Challenges during the Transition to the Department of Homeland Security
GAO-03-594T: Published: Apr 1, 2003. Publicly Released: Apr 1, 2003.
The Coast Guard is one of 22 agencies being placed in the new Department of Homeland Security (DHS). With its key roles in the nation's ports, waterways, and coastlines, the Coast Guard is an important part of enhanced homeland security efforts. But it also has important nonsecurity missions, such as search and rescue, fisheries and environmental protection, and drug and migrant interdiction. GAO has conducted a number of reviews of the Coast Guard's missions and was asked to testify about the Coast Guard's most recent level of effort for its various missions and the major operational and organizational challenges facing the agency during its transition into the newly created DHS.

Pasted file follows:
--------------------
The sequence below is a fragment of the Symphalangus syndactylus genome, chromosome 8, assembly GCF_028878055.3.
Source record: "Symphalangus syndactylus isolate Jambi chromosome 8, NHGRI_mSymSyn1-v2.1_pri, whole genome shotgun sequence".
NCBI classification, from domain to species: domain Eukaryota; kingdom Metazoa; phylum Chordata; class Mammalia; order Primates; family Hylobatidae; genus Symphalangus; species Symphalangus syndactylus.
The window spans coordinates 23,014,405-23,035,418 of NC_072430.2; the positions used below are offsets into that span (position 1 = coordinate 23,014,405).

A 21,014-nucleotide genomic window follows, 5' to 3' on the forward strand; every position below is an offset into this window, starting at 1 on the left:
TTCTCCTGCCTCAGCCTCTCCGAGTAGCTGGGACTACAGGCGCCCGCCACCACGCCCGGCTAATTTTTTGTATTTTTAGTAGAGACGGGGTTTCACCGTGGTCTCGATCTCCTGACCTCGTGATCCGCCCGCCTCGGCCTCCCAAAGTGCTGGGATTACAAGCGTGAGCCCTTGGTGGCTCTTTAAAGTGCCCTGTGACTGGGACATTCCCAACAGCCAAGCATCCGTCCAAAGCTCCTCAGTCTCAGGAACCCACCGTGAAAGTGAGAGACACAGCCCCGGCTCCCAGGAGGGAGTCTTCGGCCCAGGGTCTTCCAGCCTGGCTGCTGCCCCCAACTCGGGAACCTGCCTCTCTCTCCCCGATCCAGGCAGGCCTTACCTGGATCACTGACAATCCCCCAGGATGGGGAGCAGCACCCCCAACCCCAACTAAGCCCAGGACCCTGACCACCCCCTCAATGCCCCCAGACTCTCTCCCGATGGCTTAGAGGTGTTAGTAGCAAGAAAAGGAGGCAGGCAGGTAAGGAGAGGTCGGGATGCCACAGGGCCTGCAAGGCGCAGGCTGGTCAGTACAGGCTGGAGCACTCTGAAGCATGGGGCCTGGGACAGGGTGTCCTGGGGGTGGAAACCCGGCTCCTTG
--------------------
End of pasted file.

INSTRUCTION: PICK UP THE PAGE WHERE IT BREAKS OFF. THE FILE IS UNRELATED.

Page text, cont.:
Data on the most recent levels of effort for the Coast Guard's various missions show clearly the dramatic shifts that have occurred among its missions since the September 11, 2001, attacks. Predictably, levels of effort related to homeland security remain at much higher levels than before September 11th. Other missions, such as search and rescue, have remained at essentially the same levels. In contrast, several other missions--most notably fisheries enforcement and drug interdiction--dropped sharply after September 11th and remain substantially below historical levels. Continued homeland security and military demands make it unlikely that the agency, in the short run, can increase efforts in the missions that have declined. Further, the fiscal year 2004 budget request contains little that would substantially alter the existing levels of effort among missions. The Coast Guard faces fundamental and daunting challenges during its transition to the new department. Delays in the planned modernization of cutters and other equipment, responsibility for new security-related tasks as directed under the Maritime Transportation Security Act (MTSA), and mandatory responses to unexpected events, such as terrorist attacks or extended terror alerts, will have an impact on the Coast Guard's ability to meet its new security-related responsibilities while rebuilding its capacity in other missions. Also, as one of the agencies being merged into the new department, the Coast Guard must deal with a myriad of organizational, human capital, acquisition, and technology issues. The enormity of these challenges requires the development of a comprehensive blueprint or strategy that addresses how the Coast Guard should balance and monitor resource use among its various missions in light of its new operating reality.